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‘Wildly Strange’ at The Blanton Museum

‘Wildly Strange’ at The Blanton Museum

Ralph Eugene Meatyard, Occasion for Diriment, 1962. Guy Davenport Collection, Harry Ransom Center.

Ralph Eugene Meatyard, [Louis Zukofsky], 1967. Gelatin Silver print, 7.5 x 6.75 in. Guy Davenport Collection, Harry Ransom Center.
Ralph Eugene Meatyard, [Louis Zukofsky], 1967. Gelatin Silver print, 7.5 x 6.75 in. Guy Davenport Collection, Harry Ransom Center.

The photographs and the not-so-disturbed mind of Ralph Eugene Meatyard.

The 1960’s photographer Ralph Eugene Meatyard is well known for his paradigm shifting photography practice, his work having been integral in opening up the medium from its roots as a tool reserved for journalistic, documentarian and realist endeavors, and ushering in the photography of today which openly incorporates abstraction, fiction, fantasy and performance. What Meatyard is less known for, and what Wildly Strange at the Blanton Museum (on view through June 21) exposes, is the importance his rich social life played in his practice, and reciprocally, the importance his practice had on the work of others, in what the exhibition calls “The Lexington Orbit.”

Guest Curated by Jessica S. McDonald (Nancy Inman and Marlene Nathan Meyerson Curator of Photography at the Ransom Center), the small exhibition occupies two modest cells in the hive of The Blanton’s second floor. The photos in the first are typical of Meatyard’s dark and phantasmagoric approach: children and associates, sometimes wearing masks, staged in ghostly woods or abandoned buildings posed with bizarre, brazen for the time, props like a plucked (rubber?) chicken or a discarded and weather worn doll. The second room is dedicated to Meatyard’s social circle in Lexington, Kentucky, complete with several portraits of his peers, short run publications crafted by them, and quotes from some of his associates concerning their pal and his craft.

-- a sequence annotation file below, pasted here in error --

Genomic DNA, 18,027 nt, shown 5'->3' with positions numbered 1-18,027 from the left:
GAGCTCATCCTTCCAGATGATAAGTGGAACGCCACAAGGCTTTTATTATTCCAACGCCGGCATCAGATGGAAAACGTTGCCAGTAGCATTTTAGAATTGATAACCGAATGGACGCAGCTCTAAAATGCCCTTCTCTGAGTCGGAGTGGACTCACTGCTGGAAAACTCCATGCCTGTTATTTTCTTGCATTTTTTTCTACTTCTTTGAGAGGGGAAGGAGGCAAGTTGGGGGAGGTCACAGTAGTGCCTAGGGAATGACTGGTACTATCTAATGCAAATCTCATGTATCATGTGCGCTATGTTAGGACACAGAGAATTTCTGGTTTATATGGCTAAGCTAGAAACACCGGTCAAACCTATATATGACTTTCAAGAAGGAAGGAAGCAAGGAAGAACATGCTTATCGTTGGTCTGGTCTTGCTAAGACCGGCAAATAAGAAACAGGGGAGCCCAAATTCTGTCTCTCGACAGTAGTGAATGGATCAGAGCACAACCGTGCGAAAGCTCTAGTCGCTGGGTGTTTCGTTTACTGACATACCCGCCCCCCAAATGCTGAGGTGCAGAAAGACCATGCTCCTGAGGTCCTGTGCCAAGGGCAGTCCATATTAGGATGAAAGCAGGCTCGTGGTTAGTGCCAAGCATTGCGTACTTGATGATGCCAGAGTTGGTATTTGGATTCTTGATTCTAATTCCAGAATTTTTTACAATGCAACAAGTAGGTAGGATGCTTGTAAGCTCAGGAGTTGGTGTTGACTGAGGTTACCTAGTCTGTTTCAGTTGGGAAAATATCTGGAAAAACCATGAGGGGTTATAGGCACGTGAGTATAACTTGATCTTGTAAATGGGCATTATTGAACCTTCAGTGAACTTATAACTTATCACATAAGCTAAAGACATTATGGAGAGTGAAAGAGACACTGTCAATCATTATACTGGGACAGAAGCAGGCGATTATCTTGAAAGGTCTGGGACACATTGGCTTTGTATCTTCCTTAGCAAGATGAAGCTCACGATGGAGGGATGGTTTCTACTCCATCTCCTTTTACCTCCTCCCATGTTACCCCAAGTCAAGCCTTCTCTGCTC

Though acknowledged by his circle as exceptional and ahead of his time, Meatyard faced skepticism from others for his approach, given the stark contrast between his style and the photographic mode of the day. That distinction is still felt now, although to a lesser degree. The first reaction of a viewer unfamiliar with the artist’s work is likely recognition of the overtly dramatic, and quite literally dark imagery. However, what this exhibition manages to do, either by coincidence or design, is demonstrate that a viewer’s first reaction to the photographs is to digest them in relation to other photography, and through this, the exhibition exposes some of the unnoticed standards of photography and its consumption that still exist today. In this way, the museum invokes the feeling first acknowledged in a testimonial on the artist’s first monograph by Meatyard’s friend, essayist and environmentalist Wendell Berry: “Looking at his pictures, I am aware that my basic assumptions about reality are being tampered with. I am being nudged, forcibly and a bit gleefully, by the possibility that what we have taken to be reality is a mere social convention, going out of date. I turn from the photographs to my surroundings, feeling that what I see is not all that is there.”